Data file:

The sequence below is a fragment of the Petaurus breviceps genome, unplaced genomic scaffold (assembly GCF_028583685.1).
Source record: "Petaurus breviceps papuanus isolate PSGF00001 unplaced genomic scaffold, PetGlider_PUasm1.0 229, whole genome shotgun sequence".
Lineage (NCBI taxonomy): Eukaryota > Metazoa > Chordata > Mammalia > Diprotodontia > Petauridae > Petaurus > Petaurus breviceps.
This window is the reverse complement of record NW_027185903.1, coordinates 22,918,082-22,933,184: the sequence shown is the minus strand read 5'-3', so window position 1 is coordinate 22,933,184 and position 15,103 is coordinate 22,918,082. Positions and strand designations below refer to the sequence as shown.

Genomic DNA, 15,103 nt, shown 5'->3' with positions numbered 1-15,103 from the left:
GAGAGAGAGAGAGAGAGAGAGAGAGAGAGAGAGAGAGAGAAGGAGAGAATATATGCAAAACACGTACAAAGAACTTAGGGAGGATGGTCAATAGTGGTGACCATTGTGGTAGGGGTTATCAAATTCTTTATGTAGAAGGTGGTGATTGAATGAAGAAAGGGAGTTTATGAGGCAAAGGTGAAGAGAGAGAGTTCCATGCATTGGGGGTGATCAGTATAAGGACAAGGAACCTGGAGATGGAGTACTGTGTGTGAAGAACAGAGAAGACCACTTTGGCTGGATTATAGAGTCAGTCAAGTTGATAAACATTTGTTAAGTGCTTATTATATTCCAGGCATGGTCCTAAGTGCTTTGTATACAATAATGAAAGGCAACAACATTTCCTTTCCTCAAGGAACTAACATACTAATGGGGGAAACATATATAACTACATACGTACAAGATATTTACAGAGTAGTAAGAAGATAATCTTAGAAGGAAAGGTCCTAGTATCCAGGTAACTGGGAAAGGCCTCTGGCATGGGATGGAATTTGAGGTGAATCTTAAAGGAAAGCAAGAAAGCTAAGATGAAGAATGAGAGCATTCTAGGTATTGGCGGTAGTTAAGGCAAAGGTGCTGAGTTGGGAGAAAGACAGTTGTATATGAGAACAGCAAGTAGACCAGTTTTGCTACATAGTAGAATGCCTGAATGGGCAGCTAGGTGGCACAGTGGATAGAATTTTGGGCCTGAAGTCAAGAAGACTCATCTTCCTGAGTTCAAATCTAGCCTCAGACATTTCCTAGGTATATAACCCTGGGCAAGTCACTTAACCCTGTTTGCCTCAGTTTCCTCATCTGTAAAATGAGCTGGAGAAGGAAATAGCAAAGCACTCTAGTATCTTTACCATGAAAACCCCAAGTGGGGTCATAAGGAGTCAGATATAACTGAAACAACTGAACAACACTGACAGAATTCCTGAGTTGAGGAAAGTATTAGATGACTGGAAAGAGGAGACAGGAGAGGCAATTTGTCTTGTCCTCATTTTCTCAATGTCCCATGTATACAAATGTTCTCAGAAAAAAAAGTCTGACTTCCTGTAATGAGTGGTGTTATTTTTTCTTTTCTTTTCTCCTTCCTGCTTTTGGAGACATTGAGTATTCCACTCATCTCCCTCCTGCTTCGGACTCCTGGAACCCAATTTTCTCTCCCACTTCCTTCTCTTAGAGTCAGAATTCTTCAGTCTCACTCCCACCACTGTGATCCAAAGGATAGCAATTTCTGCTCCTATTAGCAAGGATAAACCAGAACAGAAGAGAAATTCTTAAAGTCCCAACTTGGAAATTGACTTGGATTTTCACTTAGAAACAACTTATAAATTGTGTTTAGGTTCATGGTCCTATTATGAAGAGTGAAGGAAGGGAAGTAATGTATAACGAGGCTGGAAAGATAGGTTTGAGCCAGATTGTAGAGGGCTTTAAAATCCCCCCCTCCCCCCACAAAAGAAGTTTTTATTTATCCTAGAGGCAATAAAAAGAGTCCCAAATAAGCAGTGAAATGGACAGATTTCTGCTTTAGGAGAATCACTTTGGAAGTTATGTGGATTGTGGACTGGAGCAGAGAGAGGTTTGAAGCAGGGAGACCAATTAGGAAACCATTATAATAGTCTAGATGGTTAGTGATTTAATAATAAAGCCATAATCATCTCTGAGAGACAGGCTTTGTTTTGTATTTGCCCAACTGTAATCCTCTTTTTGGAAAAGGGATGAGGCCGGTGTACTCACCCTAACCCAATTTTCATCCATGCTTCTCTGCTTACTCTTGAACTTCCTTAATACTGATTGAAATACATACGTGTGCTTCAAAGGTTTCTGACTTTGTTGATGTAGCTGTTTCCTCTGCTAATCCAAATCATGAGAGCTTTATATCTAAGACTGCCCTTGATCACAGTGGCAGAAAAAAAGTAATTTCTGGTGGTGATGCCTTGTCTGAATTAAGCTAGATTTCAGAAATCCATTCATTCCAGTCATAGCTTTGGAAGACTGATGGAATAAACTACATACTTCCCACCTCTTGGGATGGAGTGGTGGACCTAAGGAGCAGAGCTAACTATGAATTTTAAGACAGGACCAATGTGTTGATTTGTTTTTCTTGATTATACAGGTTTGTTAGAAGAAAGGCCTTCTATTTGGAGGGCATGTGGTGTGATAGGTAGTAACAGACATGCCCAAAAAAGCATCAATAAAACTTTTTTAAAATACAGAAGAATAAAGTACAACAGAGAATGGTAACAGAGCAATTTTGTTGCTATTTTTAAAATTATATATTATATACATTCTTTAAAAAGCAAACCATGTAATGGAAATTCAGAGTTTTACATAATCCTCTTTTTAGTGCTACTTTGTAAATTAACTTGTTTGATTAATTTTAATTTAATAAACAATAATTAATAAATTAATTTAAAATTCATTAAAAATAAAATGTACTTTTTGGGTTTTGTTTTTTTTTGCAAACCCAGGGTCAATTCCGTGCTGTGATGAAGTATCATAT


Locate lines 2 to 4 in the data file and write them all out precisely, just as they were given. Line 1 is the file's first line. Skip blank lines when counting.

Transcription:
Source record: "Petaurus breviceps papuanus isolate PSGF00001 unplaced genomic scaffold, PetGlider_PUasm1.0 229, whole genome shotgun sequence".
Lineage (NCBI taxonomy): Eukaryota > Metazoa > Chordata > Mammalia > Diprotodontia > Petauridae > Petaurus > Petaurus breviceps.
This window is the reverse complement of record NW_027185903.1, coordinates 22,918,082-22,933,184: the sequence shown is the minus strand read 5'-3', so window position 1 is coordinate 22,933,184 and position 15,103 is coordinate 22,918,082. Positions and strand designations below refer to the sequence as shown.